The Pylon, Cascade Saddle, New Zealand
This is the Pylon area on the Cascade Saddle Route that connects Aspiring Hut in the Matukituki Valley with Dart Hut on the Rees-Dart Track in the Dart Valley. The ascent from the Matukituki Valley is steep but the challenge really lies later near the top when there are some rocky outcrops and ledges to negotiate. The Pylon is so named as there is a small steel tower at the top that marks the end of the ascent. The Dart Glacier, here to the left could be observed here without venturing down 300m or so to the Cascade Saddle. Mt. Aspiring is in the centre and the valley below where the Matukituki river runs easternly is unsurprisingly called the West Matukituki Valley. At the extreme end, hidden here is the Raspberry Creek where there is a car park to leave one's vehicle behind. The Shark's Tooth peak is that rather distinct peak with a sharp edge on the right.
The walk to Cascade Saddle from the Aspiring Valley floor takes 3-4 hours. The saddle is around 1800 ...
This has to be one of best place to spend a day in this massive park - a relative easy 1.5 hour's wal...
Rob Roy Glacier is located in Mt. Aspring National Park, reachable by an easy 4 hour return track. Th...
Sugarloaf Pass Track starts at the Routeburn Track carpark and goes over Sugarloaf Pass to the Rock B...
This is the view of Lake Wanaka just before the highest point of Roy's Peak (1578m) where a radio pol...
At 1578m Roys Peak is a half-day's hike to spot a panoramic view of Lake Wanaka and the surrounding a...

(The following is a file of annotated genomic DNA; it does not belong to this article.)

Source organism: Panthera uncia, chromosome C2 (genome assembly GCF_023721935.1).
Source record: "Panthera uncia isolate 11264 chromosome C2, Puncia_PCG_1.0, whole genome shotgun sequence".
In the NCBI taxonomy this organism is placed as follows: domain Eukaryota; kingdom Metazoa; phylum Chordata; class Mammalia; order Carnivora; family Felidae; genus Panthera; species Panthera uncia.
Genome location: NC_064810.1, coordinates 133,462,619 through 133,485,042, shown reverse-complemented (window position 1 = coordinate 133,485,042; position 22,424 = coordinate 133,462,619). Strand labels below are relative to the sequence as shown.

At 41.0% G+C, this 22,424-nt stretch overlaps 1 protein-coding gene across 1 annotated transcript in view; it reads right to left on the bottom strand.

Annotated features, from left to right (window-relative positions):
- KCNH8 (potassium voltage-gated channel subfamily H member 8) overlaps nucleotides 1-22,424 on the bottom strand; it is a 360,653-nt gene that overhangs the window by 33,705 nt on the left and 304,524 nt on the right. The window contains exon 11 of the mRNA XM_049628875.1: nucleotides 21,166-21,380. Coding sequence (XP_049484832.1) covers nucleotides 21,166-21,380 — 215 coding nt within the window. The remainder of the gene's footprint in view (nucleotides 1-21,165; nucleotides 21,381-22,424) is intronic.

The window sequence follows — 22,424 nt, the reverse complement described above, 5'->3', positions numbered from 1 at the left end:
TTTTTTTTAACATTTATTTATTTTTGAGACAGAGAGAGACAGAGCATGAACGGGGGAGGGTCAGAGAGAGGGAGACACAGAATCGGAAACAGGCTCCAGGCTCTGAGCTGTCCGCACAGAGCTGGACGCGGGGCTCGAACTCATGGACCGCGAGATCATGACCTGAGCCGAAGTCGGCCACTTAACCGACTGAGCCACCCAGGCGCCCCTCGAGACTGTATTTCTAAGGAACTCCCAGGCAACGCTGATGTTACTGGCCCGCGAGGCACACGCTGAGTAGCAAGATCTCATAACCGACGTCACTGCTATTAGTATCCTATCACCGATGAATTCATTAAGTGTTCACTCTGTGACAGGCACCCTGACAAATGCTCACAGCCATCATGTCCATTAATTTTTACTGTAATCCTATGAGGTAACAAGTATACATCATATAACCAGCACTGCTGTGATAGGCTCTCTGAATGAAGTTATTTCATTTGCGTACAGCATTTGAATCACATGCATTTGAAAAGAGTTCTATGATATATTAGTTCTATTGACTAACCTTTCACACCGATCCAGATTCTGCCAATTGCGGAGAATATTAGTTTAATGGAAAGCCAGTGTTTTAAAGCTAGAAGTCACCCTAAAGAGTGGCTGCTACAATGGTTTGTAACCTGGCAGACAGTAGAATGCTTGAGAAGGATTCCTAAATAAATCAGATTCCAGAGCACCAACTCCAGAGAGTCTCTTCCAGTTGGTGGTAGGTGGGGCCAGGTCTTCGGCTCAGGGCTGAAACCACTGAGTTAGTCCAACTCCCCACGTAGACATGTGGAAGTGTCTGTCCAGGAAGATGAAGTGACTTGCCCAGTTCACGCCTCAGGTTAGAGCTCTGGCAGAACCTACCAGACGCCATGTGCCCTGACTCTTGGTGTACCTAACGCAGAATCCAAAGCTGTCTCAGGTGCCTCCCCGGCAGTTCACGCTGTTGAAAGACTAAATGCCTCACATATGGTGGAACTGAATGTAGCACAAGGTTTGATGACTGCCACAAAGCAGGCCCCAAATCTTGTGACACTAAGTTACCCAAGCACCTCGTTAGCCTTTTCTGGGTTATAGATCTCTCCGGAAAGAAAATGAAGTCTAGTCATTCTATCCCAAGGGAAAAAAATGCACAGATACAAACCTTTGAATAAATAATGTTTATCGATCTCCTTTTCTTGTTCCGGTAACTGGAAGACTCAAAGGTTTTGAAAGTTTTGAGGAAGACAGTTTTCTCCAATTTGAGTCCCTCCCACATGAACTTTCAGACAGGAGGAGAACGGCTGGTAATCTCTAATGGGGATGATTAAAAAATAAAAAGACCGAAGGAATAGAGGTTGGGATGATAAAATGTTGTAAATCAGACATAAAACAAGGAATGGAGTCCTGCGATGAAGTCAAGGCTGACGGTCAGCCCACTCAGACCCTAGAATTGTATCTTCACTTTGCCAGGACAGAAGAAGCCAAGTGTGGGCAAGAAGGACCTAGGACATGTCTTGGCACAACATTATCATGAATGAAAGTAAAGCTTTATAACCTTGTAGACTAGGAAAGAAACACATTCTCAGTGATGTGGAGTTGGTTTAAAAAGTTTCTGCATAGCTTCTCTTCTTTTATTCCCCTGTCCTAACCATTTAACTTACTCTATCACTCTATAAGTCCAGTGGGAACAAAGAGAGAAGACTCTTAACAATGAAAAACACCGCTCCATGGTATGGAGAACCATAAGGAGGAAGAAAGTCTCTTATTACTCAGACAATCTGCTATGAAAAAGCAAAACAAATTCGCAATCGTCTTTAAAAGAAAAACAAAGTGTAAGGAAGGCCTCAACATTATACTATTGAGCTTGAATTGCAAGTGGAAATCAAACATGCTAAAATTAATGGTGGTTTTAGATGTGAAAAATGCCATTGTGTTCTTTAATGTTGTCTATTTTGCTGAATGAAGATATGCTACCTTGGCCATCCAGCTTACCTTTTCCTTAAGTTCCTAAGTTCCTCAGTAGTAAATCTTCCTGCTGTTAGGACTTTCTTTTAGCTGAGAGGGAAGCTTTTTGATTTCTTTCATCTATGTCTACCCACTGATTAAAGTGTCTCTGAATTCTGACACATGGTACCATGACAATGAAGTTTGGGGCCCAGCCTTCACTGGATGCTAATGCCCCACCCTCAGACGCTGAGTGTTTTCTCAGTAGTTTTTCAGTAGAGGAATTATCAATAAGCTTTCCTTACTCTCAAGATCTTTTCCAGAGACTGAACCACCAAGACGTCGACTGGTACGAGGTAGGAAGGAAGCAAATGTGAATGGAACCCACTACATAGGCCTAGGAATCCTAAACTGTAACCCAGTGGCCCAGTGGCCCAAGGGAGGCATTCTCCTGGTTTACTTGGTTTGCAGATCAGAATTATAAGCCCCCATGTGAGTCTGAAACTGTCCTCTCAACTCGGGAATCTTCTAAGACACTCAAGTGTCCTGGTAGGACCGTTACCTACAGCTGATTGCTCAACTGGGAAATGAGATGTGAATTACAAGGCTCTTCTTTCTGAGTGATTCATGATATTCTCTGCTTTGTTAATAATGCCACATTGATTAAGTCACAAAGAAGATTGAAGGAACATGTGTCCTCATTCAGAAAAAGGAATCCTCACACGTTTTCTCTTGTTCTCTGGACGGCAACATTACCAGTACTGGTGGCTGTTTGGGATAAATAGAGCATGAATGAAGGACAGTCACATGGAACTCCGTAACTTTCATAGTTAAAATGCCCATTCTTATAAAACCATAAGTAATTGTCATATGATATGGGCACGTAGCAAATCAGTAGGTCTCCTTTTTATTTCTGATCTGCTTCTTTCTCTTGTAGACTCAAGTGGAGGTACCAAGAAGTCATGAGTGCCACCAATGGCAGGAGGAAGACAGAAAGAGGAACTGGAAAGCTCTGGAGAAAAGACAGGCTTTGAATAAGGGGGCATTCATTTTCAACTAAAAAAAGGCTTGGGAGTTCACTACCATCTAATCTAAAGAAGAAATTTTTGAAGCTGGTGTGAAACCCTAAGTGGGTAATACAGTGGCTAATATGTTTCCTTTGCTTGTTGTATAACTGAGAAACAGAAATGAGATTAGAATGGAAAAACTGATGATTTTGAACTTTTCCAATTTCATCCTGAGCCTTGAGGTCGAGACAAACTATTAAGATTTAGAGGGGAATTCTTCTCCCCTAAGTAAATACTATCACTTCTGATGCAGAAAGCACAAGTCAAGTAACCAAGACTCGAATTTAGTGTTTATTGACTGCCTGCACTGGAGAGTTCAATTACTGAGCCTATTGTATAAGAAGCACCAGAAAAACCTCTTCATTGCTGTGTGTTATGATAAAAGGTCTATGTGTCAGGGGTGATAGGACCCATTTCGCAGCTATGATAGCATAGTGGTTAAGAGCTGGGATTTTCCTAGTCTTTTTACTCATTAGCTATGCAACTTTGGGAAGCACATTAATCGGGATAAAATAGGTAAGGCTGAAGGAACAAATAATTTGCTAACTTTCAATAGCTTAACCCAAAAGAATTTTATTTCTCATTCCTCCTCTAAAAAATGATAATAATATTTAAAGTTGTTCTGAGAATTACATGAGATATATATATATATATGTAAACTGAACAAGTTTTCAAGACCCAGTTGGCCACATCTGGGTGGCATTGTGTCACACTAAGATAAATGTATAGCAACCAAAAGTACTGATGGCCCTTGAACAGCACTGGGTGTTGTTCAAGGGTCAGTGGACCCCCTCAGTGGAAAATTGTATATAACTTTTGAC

Roys Peak is a 1578 metre high mount that overlooks Lake Wanaka on the South Island of New Zealand.
Shot across Roy's Bay towards the township on Wanaka.
Conical Hill is the highest point on the world-renowned Routeburn Track. Despite the overcast sky, th...
Forever has always existed.
In the mythology of Oceanic peoples, it's been there along with Darkness and the Sea.
The Earth came from the efforts of Old Spider, who soared over the endless sea and found a giant clam. She opened it and crawled inside, finding a snail there to share the space with her. She set the snail in the west and made it into the Moon to shed some light into the darkness. Together they raised up the top of the clam shell to make the sky, pushing it until it was wide open.
Then they pushed the bottom half of the clam shell in the other direction to make the ground. The earth was called Papa and the sky Ranga. These are the two first beings who created all the flowers, plants, trees and animals on the islands, and fish in the sea.
They celebrated all their open space by making as many beautiful creatures as they could imagine, but they still remained separated by the work of the original Old Spider. Each night, Ranga weeps for his beloved Papa earth, and this is where the morning dew comes from.
Polynesia means "many islands" and when you see these pictures, you will want to visit all of them. To make it simple, the islands sit in a triangle described by connecting Hawaii, New Zealand and Easter Island.
There are over a thousand of these islands of surfer's paradise in the central and south Pacific Ocean. It's stunning. Look at the color of the water here! And the sunset... these speak for themselves. Could you be happy in this little house? How about some reef diving inside a lagoon?
Put this one in full screen and don't come back. Love, 360.
Text by Steve Smith.